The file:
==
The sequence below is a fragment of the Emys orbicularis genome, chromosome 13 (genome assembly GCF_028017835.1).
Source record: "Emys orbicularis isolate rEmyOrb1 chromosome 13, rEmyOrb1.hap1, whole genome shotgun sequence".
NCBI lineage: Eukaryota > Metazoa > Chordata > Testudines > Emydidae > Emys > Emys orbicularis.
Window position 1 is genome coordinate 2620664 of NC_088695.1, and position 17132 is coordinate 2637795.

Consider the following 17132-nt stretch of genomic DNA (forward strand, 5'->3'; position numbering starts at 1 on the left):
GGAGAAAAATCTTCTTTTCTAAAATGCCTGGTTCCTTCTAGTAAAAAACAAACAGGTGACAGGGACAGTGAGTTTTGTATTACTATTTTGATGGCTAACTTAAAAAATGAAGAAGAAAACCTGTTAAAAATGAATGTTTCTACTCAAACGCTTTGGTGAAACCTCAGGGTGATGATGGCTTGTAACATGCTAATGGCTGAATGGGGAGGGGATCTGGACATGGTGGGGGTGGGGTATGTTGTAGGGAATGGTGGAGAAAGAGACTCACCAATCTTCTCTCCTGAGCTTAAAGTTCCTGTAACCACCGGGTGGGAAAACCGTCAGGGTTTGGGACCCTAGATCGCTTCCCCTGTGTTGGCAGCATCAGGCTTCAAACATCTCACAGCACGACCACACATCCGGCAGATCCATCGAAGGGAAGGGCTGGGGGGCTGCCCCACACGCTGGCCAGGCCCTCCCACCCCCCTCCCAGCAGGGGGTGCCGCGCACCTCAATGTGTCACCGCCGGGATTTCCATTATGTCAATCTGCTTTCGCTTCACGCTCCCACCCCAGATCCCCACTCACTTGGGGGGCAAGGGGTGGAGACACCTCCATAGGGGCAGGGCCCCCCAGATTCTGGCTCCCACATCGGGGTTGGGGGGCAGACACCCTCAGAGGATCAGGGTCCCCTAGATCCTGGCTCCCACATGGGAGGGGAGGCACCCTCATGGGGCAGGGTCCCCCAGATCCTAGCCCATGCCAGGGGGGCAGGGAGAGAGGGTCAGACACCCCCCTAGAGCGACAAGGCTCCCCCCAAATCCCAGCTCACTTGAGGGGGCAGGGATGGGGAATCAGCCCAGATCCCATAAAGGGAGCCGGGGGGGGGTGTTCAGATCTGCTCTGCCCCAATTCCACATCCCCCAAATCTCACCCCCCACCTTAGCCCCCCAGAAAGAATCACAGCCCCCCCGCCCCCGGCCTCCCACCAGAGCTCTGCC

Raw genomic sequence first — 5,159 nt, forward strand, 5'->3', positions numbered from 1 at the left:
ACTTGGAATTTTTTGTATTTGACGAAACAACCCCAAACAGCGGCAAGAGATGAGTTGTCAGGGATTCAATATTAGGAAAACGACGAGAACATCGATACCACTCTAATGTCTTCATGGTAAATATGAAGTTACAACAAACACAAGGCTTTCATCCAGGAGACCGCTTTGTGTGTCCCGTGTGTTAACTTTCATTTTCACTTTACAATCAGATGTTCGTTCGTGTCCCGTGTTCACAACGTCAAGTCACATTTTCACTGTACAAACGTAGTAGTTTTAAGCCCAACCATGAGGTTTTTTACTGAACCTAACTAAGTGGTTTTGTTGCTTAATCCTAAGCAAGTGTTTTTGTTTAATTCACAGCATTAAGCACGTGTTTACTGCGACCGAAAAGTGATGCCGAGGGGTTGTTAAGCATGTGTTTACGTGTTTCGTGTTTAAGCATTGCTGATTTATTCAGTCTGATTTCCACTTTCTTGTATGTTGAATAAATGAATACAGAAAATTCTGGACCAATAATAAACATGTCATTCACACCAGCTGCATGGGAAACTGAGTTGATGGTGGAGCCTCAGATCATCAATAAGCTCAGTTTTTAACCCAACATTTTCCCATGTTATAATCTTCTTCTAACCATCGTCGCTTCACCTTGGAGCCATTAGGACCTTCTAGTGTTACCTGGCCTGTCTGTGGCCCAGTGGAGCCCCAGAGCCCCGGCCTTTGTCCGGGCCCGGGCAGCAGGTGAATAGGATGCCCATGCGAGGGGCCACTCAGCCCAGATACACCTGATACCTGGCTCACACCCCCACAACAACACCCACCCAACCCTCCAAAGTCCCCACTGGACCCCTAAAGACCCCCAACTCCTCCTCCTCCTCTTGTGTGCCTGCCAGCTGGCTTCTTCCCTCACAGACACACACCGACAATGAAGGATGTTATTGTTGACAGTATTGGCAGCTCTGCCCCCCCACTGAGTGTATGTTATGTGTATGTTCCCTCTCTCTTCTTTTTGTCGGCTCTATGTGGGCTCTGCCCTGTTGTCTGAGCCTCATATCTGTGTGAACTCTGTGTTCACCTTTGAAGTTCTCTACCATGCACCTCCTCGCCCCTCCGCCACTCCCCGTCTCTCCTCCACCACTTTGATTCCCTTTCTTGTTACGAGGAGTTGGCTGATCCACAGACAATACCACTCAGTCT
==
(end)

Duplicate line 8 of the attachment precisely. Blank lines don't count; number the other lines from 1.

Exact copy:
ACTTGGAATTTTTTGTATTTGACGAAACAACCCCAAACAGCGGCAAGAGATGAGTTGTCAGGGATTCAATATTAGGAAAACGACGAGAACATCGATACCACTCTAATGTCTTCATGGTAAATATGAAGTTACAACAAACACAAGGCTTTCATCCAGGAGACCGCTTTGTGTGTCCCGTGTGTTAACTTTCATTTTCACTTTACAATCAGATGTTCGTTCGTGTCCCGTGTTCACAACGTCAAGTCACATTTTCACTGTACAAACGTAGTAGTTTTAAGCCCAACCATGAGGTTTTTTACTGAACCTAACTAAGTGGTTTTGTTGCTTAATCCTAAGCAAGTGTTTTTGTTTAATTCACAGCATTAAGCACGTGTTTACTGCGACCGAAAAGTGATGCCGAGGGGTTGTTAAGCATGTGTTTACGTGTTTCGTGTTTAAGCATTGCTGATTTATTCAGTCTGATTTCCACTTTCTTGTATGTTGAATAAATGAATACAGAAAATTCTGGACCAATAATAAACATGTCATTCACACCAGCTGCATGGGAAACTGAGTTGATGGTGGAGCCTCAGATCATCAATAAGCTCAGTTTTTAACCCAACATTTTCCCATGTTATAATCTTCTTCTAACCATCGTCGCTTCACCTTGGAGCCATTAGGACCTTCTAGTGTTACCTGGCCTGTCTGTGGCCCAGTGGAGCCCCAGAGCCCCGGCCTTTGTCCGGGCCCGGGCAGCAGGTGAATAGGATGCCCATGCGAGGGGCCACTCAGCCCAGATACACCTGATACCTGGCTCACACCCCCACAACAACACCCACCCAACCCTCCAAAGTCCCCACTGGACCCCTAAAGACCCCCAACTCCTCCTCCTCCTCTTGTGTGCCTGCCAGCTGGCTTCTTCCCTCACAGACACACACCGACAATGAAGGATGTTATTGTTGACAGTATTGGCAGCTCTGCCCCCCCACTGAGTGTATGTTATGTGTATGTTCCCTCTCTCTTCTTTTTGTCGGCTCTATGTGGGCTCTGCCCTGTTGTCTGAGCCTCATATCTGTGTGAACTCTGTGTTCACCTTTGAAGTTCTCTACCATGCACCTCCTCGCCCCTCCGCCACTCCCCGTCTCTCCTCCACCACTTTGATTCCCTTTCTTGTTACGAGGAGTTGGCTGATCCACAGACAATACCACTCAGTCT